Joe's Kansas City Bar-B-Que (address and info)
The Q: Z Man sandwich
A barbecue joint by any other name smells just as sweet, a maxim proven by Joe's Kansas City. Formerly Oklahoma Joe's, they recently changed the name and absolutely nothing else. Same old gas station location, same dedication to consistency that is basically science at this point. The house specialty is the pulled pork, which comes from huge 8lb shoulders that've been smoked for 17 hours, but it's hard not to order one of the most iconic sandwiches in the country: the Z Man, a pile of brisket, provolone, and onion rings on a kaiser roll that's named after an old-school radio jock
Moonlite Bar-B-Q Inn (address and info)
The Q: Chopped mutton plate
The whole idea behind barbecue is pretty simple: cheap, tough cuts of meat become tender and delicious after hours of slow-cooking. So maybe it makes sense that only one region ever bothered to take lamb, a rich, flavor-laden meat, and throw it in the smoker. Moonlite is the epicenter of this Western Kentucky tradition, throwing lamb into the hickory pits behind the Owensboro location. The move here is, obviously, the mutton, served sliced or chopped. But save room for burgoo, the spicy veggie and smoked meat stew that the region also made famous.
The Joint (address and info)
The Q: Ribs
For all its lauded food scene, New Orleans and, for that matter, Louisiana, isn’t exactly a hotbed of barbecue activity. In 2004, The Joint set up in NOLA’s Bywater and started to change that. The main move here is pork ribs, which are coated in a Cajun rub that gives them a spicy, blackened effect -- it’s different and delicious. But you cannot leave without trying the chaurice, Cajun-style fresh sausage that’s smoked and served on a sandwich. Oh, also, there’s peanut butter pie. You should get it.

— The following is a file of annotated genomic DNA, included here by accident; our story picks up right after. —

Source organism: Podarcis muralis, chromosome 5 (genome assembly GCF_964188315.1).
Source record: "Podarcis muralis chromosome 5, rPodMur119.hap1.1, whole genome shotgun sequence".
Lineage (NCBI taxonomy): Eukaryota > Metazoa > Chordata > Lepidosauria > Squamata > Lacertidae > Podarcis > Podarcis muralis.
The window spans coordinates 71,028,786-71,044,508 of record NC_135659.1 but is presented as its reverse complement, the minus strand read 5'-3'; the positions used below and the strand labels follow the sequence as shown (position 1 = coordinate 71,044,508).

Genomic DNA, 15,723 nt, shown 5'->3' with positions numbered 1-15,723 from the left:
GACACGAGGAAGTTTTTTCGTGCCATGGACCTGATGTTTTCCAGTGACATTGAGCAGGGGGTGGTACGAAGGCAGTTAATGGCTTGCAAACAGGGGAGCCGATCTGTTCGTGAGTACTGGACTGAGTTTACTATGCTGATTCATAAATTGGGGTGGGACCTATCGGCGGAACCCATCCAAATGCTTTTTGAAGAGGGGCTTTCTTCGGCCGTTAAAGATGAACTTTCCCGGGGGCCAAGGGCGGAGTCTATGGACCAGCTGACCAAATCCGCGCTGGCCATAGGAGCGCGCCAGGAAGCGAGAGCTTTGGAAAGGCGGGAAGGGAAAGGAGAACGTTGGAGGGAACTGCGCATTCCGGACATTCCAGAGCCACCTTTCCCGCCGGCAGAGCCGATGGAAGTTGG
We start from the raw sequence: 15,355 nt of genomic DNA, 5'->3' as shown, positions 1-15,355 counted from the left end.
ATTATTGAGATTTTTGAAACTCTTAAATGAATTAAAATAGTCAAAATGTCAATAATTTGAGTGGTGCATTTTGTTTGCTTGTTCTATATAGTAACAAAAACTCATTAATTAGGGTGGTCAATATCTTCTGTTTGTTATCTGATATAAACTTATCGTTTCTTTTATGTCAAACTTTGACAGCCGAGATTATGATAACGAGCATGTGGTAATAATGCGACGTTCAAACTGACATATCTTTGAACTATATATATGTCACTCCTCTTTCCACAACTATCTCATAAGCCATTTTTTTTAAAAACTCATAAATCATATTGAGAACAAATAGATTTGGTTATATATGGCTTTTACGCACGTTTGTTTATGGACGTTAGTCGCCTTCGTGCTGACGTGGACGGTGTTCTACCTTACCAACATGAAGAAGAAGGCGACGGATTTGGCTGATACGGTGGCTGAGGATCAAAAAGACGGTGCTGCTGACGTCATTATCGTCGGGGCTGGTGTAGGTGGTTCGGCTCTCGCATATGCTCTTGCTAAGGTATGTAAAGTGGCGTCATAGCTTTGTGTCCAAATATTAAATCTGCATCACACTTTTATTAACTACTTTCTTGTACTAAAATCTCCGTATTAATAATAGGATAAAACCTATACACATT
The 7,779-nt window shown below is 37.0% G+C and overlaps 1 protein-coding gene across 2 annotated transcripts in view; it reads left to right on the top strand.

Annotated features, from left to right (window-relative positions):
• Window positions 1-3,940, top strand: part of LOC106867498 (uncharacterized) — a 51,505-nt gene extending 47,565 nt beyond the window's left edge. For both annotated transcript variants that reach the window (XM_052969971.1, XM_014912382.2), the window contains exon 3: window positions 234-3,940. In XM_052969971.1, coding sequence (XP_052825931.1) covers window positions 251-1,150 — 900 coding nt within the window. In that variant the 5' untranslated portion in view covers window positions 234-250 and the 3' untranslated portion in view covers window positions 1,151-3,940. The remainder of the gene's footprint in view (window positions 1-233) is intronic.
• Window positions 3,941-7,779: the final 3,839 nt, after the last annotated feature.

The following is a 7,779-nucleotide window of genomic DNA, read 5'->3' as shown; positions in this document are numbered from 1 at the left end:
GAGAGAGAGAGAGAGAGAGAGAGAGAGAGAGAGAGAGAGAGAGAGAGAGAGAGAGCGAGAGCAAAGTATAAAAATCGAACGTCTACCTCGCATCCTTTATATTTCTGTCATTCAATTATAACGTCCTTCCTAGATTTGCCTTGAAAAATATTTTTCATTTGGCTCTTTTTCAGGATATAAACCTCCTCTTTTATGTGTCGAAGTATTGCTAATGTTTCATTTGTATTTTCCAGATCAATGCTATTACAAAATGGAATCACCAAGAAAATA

Salvage BBQ (address and info)
The Q: Meat Coma
Barbecue being anything but new, we’re normally wary of the newer BBQ spots, especially in the upper reaches of New England. But Salvage (from the folks behind Local 188 and Sonny’s) is all the right types of new, and it's clear that Chef Jay Villani did his homework -- custom building a smoker (burning Maine red oak) from an old propane tank, and setting it up in the quick-service style. Now open for two years, it’s best if you go up and order the Meat Coma (Meat Fatality, another actual dish, is just too much): 1/4 rack of ribs, 1/3lb of brisket, chopped pork, and a cup of chili to wash it down. Oh, and if that doesn’t do it for you, get one of their house-ground hot sausages, find a comforting corner, and take a nap.
Andy Nelson's BBQ (address and info)
The Q: Pulled pork sandwich
Before the Ravens, the Colts were Baltimore's favorite/only football team. More than 30 years ago, Alabama-born Andy Nelson played for that team, retired, and then started making BBQ for the Cockeysville neighborhoods before setting out on his own and opening a 'cue shack in a former gas station. Nowadays, Marylanders line up during their lunch hour to pour their house-made Bama Sauce over pulled pork sandwiches, alongside super-popular sides like slaw and beans. There's even more of a reason to visit in the Summertime -- about twice a month when it gets nice out, bands play concerts in the garage area where the fueling station used to be, and large amounts of people listen whilst drinking beers and consuming enormous quantities of 'cue.